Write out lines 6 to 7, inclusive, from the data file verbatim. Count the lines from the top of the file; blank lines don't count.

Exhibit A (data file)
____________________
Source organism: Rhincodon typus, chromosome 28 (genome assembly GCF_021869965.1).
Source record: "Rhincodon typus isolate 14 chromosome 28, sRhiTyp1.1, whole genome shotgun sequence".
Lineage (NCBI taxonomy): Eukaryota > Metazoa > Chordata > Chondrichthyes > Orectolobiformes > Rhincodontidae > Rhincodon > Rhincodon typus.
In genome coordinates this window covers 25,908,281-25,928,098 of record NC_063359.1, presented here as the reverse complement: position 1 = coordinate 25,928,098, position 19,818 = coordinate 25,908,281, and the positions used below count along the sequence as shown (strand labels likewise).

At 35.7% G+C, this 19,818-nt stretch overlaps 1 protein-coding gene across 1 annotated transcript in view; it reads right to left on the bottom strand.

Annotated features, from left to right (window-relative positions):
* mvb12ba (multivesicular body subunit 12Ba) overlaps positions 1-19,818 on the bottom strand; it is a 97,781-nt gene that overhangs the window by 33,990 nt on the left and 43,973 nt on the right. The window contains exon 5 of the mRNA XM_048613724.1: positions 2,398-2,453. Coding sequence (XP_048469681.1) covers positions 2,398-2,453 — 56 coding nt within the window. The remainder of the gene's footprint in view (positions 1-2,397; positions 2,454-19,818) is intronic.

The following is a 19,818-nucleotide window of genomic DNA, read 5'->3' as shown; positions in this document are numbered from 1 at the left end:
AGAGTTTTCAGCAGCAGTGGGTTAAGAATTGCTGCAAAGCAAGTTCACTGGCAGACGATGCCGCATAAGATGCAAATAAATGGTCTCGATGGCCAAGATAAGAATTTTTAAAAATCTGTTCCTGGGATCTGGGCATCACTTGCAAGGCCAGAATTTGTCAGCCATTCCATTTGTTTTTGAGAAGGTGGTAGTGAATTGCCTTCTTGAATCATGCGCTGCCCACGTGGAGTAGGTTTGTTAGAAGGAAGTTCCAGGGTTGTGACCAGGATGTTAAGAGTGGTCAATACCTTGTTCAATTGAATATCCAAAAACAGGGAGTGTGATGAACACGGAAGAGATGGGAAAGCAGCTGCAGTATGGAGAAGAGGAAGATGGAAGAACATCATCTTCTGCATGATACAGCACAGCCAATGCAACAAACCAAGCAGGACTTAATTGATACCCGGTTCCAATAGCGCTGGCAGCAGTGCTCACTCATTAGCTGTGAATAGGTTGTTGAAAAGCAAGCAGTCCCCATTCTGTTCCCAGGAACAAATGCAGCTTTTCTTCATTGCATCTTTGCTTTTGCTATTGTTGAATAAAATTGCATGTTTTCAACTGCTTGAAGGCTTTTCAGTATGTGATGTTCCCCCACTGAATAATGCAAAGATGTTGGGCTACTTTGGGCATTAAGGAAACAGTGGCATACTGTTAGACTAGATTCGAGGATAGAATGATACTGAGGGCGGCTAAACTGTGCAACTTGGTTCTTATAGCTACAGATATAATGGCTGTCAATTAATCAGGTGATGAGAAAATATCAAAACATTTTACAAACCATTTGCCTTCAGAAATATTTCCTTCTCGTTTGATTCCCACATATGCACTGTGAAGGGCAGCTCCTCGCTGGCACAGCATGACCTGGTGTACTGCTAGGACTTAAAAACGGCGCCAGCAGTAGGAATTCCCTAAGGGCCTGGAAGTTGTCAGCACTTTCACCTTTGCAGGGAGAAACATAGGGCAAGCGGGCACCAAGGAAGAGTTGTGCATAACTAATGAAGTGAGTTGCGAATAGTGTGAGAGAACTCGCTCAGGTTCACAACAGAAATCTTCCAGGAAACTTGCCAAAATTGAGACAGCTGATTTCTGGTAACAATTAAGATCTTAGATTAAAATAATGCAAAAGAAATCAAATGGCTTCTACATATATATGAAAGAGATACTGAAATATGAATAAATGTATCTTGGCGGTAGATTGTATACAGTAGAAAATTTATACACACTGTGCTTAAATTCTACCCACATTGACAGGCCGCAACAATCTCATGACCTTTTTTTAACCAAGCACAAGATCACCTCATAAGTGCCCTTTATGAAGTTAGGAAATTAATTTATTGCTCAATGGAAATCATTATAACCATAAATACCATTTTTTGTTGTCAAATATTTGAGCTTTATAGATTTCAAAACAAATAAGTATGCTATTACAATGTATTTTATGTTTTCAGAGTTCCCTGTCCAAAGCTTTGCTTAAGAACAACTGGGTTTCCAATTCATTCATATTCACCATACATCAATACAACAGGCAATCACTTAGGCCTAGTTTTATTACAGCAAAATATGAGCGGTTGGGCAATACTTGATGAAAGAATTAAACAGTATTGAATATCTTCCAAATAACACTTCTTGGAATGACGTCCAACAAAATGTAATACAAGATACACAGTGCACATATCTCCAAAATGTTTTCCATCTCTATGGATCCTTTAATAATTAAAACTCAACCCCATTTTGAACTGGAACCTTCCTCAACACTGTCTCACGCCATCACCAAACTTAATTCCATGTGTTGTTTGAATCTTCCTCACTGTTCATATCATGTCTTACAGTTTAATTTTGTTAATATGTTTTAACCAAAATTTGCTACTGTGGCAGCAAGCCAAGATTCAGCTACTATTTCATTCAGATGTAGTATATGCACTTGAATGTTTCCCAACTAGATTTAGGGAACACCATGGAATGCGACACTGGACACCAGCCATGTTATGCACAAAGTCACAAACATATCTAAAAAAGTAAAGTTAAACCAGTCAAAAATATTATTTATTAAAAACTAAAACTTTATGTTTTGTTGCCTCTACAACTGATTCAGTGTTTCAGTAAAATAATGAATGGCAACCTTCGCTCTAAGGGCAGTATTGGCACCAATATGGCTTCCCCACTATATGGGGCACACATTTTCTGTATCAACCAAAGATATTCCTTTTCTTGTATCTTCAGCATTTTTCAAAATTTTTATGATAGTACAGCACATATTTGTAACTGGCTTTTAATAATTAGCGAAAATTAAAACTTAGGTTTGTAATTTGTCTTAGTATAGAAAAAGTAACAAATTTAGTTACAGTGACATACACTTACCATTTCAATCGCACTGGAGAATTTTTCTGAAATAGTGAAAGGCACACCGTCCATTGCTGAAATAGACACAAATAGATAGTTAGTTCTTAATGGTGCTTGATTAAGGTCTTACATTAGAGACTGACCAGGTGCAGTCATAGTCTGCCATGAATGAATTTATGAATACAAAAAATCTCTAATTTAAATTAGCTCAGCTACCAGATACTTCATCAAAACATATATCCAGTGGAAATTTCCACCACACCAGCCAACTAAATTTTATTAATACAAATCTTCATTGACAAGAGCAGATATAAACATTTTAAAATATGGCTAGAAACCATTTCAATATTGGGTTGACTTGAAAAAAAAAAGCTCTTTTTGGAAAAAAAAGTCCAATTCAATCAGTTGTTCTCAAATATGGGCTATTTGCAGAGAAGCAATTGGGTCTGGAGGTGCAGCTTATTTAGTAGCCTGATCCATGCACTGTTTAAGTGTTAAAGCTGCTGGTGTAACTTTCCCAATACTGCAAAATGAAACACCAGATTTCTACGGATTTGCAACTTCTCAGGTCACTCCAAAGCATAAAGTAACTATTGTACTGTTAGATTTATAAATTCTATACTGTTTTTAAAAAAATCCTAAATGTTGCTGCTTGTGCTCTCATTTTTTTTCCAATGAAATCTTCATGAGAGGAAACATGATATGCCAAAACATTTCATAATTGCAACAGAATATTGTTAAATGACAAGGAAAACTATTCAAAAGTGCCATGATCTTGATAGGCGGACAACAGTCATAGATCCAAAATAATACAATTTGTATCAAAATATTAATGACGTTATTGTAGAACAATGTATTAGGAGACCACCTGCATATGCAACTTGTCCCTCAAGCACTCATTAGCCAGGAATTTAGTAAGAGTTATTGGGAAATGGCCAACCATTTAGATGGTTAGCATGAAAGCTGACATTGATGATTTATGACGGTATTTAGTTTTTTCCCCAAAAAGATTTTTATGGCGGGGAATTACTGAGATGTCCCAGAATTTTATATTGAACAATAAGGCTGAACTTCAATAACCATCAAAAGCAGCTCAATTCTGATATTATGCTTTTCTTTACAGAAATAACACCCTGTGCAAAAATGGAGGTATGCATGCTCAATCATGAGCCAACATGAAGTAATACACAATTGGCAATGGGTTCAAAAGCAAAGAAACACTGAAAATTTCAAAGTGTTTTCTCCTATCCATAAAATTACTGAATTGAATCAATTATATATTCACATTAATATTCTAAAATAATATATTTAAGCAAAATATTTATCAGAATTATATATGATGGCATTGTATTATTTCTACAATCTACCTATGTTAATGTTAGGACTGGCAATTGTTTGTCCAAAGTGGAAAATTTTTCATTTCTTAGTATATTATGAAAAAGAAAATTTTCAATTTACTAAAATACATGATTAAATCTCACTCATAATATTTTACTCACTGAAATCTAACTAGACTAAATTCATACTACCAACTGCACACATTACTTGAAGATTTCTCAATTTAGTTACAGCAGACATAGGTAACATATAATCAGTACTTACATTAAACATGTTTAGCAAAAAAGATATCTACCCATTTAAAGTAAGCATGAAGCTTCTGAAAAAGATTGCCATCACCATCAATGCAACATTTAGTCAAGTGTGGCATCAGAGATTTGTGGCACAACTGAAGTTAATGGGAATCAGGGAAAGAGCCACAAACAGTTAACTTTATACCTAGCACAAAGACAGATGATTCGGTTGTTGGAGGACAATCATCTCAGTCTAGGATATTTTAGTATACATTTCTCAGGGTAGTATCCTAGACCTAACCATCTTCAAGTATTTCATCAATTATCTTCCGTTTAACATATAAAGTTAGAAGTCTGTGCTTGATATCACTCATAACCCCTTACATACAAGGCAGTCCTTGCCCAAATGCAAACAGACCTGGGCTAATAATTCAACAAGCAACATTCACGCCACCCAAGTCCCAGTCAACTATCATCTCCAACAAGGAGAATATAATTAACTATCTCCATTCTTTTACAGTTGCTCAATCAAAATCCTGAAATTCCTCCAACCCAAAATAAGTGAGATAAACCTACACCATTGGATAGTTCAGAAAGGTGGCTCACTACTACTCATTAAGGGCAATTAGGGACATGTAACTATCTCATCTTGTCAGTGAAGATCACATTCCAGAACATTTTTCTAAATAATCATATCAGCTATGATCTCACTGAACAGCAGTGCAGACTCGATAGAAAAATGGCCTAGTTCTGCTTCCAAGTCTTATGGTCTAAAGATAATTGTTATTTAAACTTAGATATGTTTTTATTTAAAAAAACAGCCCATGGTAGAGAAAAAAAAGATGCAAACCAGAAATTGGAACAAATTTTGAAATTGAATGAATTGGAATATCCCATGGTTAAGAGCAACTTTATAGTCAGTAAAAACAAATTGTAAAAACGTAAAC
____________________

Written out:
Annotated features, from left to right (window-relative positions):
* mvb12ba (multivesicular body subunit 12Ba) overlaps positions 1-19,818 on the bottom strand; it is a 97,781-nt gene that overhangs the window by 33,990 nt on the left and 43,973 nt on the right. The window contains exon 5 of the mRNA XM_048613724.1: positions 2,398-2,453. Coding sequence (XP_048469681.1) covers positions 2,398-2,453 — 56 coding nt within the window. The remainder of the gene's footprint in view (positions 1-2,397; positions 2,454-19,818) is intronic.